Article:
My advice to all beginning students was and still is to base an answer to that question specifically around your own health care situation as it might present itself in an austere medical environment. For me (and many people), it may be most relevant to consider acute illness and injury first and foremost. This consideration for me actually changed for several years when my elderly mother-in-law lived with us who needed constant medical care for chronic asthma and many related illnesses from both age and long-term illness. Helping my wife meet her caretaking needs at home (especially during COVID when the worst possible place for my mother-in-law to be was a hospital) meant that my answer to this question about the most important herbs to have on hand, changed somewhat.
However today I would say that the consideration of a question about my top five go-to herbs at home are back to:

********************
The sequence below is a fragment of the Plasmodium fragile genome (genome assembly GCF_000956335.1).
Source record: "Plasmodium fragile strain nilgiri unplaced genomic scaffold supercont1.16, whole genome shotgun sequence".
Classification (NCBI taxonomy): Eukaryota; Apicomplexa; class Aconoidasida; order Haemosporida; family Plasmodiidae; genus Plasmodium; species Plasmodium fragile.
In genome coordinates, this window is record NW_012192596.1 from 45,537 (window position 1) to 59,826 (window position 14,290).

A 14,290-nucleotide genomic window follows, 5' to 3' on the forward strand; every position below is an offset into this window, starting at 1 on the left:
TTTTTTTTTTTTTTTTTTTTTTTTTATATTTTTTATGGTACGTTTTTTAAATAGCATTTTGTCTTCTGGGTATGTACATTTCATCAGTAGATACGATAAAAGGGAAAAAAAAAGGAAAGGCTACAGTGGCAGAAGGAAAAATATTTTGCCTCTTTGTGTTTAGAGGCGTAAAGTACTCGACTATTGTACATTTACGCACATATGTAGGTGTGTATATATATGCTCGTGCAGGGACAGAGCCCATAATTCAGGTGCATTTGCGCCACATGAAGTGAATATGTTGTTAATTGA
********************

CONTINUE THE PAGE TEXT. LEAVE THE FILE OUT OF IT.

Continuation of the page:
- Any berberine-containing herb, such as all the barberry species or Oregon grape. I use these herbs a lot in my clinical practice and also at home, usually for both for gastro-intestinal and liver-related issues as well as topically or even on the mucosa for inflammation and infection.
- Any good mucosal vulnerary (an herb that I use to soothe, protect and heal the mucosa of our eyes and respiratory, gut and urinary tracts) such as marshmallow root and leaf or prickly pear flower.
- At least one strong respiratory herb that I use in the clinic or at home to help with expectoration, sub-mucosal lymph movement and even support of the cilia of our respiratory tract, such as butterfly weed root (aka pleurisy root), yerba mansa, elecampane, yerba santa and gumweed.
- At least one strong anti-infective herb that I like to use for acute and even chronic infections such as baikal skullcap (root), echinacea and black walnut. Bear in mind that when I say “anti-infective” there are many ways in which an herb might serve us to use in that manner. Not necessarily only as a direct anti-infective herb but also as an indirect anti-infective herb that may help our body deal with infection by supporting lymph, immune cell and tissue function around the area of an infection.